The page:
Why Hitchens Matters

I must confess that up until last year I was largely unaware of Christopher Hitchens and his writing; something that seems absurd to me now. He was recommended to me by an acquaintance; I subsequently looked him up and was immediately enthralled by his rhetoric, use of language, commitment to fearless honesty and ability to debate without giving quarter while expecting none in return.

I feel, as do many people it seems, dulled and disinterested in much social commentary mainly due to its abject willingness to maintain the consensus. Perhaps this is not entirely the fault of those calling themselves journalists; they after all are reporting on a dull and dreary political landscape, where most of our plastic politicians have the dingy parlor and personalities, of a not to recently exhumed corpse.

Britain was recently in the arthritic grips of a general election; one couldn’t call it election fever, more an election sniffle, maybe a head cold. When watching and reading the coverage of this event I was reminded of the cartoon Charlie Brown. Anyone who knows it will remember the poor teacher. While Charlie and his pals sit fidgeting and talking in class, all that could be heard of the teacher a muffled “Whah whah whah whah, whah whah, whah”. Her whole presence is reduced to a monotone background noise, which did nothing to distract the children from their own, far more important, business.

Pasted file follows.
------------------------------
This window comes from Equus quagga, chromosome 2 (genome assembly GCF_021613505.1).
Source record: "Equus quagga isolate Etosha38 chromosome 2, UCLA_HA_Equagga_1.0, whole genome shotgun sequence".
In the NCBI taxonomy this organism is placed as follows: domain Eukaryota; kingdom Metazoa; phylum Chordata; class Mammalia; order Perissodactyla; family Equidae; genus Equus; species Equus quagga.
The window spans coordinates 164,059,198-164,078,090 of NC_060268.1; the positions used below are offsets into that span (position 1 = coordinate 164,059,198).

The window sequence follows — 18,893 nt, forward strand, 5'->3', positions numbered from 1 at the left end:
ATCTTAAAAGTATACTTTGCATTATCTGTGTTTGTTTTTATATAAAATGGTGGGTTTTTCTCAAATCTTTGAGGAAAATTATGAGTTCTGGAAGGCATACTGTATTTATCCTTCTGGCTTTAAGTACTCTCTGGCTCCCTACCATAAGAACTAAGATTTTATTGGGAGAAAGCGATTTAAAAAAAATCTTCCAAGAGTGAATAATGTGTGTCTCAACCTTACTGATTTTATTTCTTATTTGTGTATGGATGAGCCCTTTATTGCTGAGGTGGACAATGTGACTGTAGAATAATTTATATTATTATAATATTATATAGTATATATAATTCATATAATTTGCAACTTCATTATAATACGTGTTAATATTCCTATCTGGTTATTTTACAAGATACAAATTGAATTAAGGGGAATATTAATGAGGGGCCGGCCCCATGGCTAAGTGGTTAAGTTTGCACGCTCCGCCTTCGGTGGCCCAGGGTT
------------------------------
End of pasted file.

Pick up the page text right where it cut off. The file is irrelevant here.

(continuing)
So it is for our politicians – “Whah, whah, whah, whah, whah”. What is worse is that too many of the political press go willingly along with this. How cushy it must be to earn a living from regurgitating rubbish. It seems that too many lack the ability, or rather, the fortitude to ask difficult questions, not only of their subjects, but also of themselves.

This is where Hitchens was different. He took up the mantle – or followed in the footsteps – of George Orwell. In doing so he took it upon himself to speak the “truth”, his truth to be sure, but one derived from a great deal of research, experience, intellectual rigor and concerted introspection. As he was fond of saying: It is not what you think – but how you think that matters.